24. Craig Brockman says:

    20-years ago, as a police officer, we would have “Missings” of the elderly, and mentally challenged. I jokingly stated that we shuld put a Lo-Jack” on these people in need, to help us find them, of course tjhis was before GPS was a common thing. I guess I was one-upped.

  25. Craig Brockman says:

    should^

    1. Elisangela says:

      Most folks say they cnanot find jobs, but the truth is that they cnanot find jobs in the profession that they desire, or they do not want jobs that pay below a certain range, or they do not want menial jobs.If one is really wishing to find work, there is work out there. Sure it may be messy, hard labor, and pay lousy, but it is work.When I was unemployed, to make ends meet, I went door-to-door delivering flyers for a total of $ 7.00 an hour. I also cleaned up at elementary schools for slightly more than that hourly rate.( I have several graduate degrees and 20+ years of senior management experience )So, shake off prejudices and bias, and go get a job – things should improve soon, I believe we are slowly coming out of the recession of the past several years. Have an optimistic attitude and look forward to better times, better jobs.

  26. Yukiko says:

    What happens when the Alzheimer’s patient’s forget to put their shoes on? This is a serious problem. Sometimes when these folks wander off they are various stages of undress and even naked.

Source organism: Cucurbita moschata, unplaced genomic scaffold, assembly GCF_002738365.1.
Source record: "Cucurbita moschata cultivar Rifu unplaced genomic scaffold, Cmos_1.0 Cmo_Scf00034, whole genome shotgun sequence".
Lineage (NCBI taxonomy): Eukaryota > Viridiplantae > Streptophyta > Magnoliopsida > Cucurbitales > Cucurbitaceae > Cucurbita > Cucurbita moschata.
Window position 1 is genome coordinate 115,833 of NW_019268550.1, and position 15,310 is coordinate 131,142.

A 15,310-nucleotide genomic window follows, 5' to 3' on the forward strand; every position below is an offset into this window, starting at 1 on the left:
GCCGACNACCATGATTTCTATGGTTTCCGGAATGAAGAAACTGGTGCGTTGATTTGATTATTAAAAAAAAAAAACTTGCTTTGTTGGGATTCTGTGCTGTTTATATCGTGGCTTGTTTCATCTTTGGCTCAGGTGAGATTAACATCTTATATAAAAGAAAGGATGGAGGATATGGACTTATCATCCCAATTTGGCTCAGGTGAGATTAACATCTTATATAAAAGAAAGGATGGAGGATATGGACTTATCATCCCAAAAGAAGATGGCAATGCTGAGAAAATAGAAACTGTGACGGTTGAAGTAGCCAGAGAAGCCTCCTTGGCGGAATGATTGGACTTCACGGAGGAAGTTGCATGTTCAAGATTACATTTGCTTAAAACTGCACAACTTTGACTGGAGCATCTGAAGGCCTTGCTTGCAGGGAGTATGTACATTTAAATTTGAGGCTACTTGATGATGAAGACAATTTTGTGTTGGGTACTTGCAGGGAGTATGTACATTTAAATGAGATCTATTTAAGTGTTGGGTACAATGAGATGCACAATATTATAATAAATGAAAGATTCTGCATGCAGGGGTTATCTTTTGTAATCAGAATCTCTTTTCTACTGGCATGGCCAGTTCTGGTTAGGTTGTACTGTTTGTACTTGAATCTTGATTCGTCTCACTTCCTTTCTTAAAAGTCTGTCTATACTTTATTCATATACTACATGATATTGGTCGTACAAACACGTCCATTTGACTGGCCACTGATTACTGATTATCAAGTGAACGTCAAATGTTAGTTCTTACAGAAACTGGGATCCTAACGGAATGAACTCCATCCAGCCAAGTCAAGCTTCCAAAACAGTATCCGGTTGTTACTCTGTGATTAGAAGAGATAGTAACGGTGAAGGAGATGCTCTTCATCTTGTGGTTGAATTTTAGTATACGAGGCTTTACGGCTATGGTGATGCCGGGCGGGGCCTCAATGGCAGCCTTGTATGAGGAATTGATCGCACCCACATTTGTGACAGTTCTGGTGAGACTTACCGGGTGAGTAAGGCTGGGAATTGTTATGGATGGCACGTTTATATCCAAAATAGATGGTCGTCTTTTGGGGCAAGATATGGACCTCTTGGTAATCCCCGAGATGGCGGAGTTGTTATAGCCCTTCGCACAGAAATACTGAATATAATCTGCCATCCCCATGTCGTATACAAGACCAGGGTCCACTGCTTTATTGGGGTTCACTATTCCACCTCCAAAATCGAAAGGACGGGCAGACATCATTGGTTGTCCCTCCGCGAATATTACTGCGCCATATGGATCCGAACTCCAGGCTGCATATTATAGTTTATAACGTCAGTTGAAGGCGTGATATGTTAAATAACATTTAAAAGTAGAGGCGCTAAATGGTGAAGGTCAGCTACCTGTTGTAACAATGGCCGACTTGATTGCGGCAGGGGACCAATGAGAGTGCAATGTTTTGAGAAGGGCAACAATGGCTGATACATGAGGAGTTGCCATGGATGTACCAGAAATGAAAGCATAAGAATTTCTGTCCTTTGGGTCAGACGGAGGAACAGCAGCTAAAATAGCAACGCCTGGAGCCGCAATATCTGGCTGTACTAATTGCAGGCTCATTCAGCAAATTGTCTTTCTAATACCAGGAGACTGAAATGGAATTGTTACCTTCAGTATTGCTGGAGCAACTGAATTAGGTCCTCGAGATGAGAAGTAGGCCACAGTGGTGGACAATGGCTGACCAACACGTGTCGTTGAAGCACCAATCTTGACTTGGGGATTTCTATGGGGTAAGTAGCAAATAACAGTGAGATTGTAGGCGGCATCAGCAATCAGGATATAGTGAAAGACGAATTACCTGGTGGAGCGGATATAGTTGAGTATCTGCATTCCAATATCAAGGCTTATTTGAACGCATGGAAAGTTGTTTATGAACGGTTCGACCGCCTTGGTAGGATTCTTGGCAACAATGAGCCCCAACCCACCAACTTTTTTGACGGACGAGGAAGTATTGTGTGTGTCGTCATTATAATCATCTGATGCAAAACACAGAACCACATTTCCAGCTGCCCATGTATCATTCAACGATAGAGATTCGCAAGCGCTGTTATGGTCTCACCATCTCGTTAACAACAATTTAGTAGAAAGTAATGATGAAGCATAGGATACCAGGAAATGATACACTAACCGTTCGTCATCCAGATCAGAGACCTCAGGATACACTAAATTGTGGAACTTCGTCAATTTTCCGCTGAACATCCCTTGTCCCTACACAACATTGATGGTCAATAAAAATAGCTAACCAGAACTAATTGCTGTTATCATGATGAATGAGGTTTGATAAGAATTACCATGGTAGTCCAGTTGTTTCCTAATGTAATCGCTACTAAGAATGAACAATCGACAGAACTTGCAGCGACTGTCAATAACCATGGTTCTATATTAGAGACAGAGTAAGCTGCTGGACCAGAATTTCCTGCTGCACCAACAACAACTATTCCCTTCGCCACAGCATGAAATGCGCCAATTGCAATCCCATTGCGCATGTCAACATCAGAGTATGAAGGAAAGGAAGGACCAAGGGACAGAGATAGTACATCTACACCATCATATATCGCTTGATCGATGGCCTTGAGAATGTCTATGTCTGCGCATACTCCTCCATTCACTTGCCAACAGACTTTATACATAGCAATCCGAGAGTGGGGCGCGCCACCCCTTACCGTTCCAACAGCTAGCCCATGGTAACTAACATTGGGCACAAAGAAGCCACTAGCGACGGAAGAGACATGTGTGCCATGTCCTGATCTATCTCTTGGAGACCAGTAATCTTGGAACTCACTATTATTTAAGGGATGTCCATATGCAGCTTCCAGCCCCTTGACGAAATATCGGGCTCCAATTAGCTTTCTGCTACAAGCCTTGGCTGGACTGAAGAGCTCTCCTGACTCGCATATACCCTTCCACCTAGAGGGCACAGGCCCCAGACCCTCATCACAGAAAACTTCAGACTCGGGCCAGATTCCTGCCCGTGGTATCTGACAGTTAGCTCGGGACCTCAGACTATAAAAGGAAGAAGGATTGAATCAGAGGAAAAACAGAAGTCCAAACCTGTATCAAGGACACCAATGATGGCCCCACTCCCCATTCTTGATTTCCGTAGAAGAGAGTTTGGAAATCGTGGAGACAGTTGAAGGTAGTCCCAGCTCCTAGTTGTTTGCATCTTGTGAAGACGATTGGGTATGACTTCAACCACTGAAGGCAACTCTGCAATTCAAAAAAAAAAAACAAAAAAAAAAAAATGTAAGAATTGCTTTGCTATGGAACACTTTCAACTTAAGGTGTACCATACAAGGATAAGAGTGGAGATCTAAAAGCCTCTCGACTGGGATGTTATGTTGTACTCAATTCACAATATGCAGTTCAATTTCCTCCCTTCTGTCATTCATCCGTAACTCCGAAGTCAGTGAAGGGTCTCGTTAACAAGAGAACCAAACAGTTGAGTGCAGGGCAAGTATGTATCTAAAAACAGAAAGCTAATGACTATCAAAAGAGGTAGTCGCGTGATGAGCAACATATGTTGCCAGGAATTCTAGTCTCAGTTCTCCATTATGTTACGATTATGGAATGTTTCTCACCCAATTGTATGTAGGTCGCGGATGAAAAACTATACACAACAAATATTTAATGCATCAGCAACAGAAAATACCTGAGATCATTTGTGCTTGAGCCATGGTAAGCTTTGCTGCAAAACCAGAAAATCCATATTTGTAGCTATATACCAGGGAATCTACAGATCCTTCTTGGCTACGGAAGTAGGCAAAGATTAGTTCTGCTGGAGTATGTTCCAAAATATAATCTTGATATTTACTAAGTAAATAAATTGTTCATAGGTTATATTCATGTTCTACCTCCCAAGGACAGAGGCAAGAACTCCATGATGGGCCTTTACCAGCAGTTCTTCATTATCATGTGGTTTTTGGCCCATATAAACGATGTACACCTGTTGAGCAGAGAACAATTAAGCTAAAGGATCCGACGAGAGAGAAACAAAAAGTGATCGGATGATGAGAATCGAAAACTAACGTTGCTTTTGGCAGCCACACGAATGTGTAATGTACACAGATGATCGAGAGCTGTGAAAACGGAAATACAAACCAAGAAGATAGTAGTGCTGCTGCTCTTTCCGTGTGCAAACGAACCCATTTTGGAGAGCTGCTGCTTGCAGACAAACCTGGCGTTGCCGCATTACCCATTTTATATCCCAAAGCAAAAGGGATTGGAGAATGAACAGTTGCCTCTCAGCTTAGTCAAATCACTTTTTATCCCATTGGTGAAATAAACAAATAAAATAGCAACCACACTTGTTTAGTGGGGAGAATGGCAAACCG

1. Dan Stone says:

      Indeed it is a common and serious problem. We have found that a comprehensive approach to care is best. Using a balance of home care services and various technologies to monitor fall detection, wandering and activities of daily living in the home creates a safer situation for our elders. This is a great solution for one aspect of seniors that are a wonder risk. The key is taking a balanced approach to address all aspects of helping our elders live at home safely.
      Regards, Dan Stone / http://www.assuredindependence.com

  27. derek says:

    What’s wrong with letting them have a microchip inplanted in them as long as there is an approval among guardians and the patient? They definitely wont lose that. We do it all the time with our pets.

  28. http://www.shoesupreme.com says:

    Wouldn’t a non removable bracelet accomplish the same thing without some kind of surgery.